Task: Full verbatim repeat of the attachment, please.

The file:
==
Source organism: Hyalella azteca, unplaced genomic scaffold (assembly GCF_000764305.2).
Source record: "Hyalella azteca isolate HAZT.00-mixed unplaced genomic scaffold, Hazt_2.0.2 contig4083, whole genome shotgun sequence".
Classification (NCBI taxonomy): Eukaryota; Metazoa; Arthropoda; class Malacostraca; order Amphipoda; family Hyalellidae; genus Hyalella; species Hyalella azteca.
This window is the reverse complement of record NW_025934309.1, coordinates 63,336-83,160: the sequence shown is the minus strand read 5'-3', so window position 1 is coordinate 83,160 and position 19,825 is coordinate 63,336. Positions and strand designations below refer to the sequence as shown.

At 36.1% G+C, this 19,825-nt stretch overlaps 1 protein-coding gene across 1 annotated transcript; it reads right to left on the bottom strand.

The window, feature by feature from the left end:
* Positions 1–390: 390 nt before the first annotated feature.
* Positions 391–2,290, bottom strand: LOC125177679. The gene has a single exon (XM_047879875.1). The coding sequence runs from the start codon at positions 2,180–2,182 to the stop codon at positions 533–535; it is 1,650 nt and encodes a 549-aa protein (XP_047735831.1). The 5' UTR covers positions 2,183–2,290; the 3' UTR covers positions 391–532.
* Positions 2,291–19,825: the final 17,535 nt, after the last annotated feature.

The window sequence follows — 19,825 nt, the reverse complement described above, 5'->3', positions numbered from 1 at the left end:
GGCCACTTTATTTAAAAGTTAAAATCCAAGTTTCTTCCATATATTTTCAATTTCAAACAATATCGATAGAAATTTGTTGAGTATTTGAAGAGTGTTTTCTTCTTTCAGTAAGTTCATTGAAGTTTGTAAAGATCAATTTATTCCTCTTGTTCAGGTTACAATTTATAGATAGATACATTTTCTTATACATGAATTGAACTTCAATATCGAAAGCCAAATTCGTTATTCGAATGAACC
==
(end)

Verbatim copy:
Source organism: Hyalella azteca, unplaced genomic scaffold (assembly GCF_000764305.2).
Source record: "Hyalella azteca isolate HAZT.00-mixed unplaced genomic scaffold, Hazt_2.0.2 contig4083, whole genome shotgun sequence".
Classification (NCBI taxonomy): Eukaryota; Metazoa; Arthropoda; class Malacostraca; order Amphipoda; family Hyalellidae; genus Hyalella; species Hyalella azteca.
This window is the reverse complement of record NW_025934309.1, coordinates 63,336-83,160: the sequence shown is the minus strand read 5'-3', so window position 1 is coordinate 83,160 and position 19,825 is coordinate 63,336. Positions and strand designations below refer to the sequence as shown.

At 36.1% G+C, this 19,825-nt stretch overlaps 1 protein-coding gene across 1 annotated transcript; it reads right to left on the bottom strand.

The window, feature by feature from the left end:
* Positions 1–390: 390 nt before the first annotated feature.
* Positions 391–2,290, bottom strand: LOC125177679. The gene has a single exon (XM_047879875.1). The coding sequence runs from the start codon at positions 2,180–2,182 to the stop codon at positions 533–535; it is 1,650 nt and encodes a 549-aa protein (XP_047735831.1). The 5' UTR covers positions 2,183–2,290; the 3' UTR covers positions 391–532.
* Positions 2,291–19,825: the final 17,535 nt, after the last annotated feature.

The window sequence follows — 19,825 nt, the reverse complement described above, 5'->3', positions numbered from 1 at the left end:
GGCCACTTTATTTAAAAGTTAAAATCCAAGTTTCTTCCATATATTTTCAATTTCAAACAATATCGATAGAAATTTGTTGAGTATTTGAAGAGTGTTTTCTTCTTTCAGTAAGTTCATTGAAGTTTGTAAAGATCAATTTATTCCTCTTGTTCAGGTTACAATTTATAGATAGATACATTTTCTTATACATGAATTGAACTTCAATATCGAAAGCCAAATTCGTTATTCGAATGAACC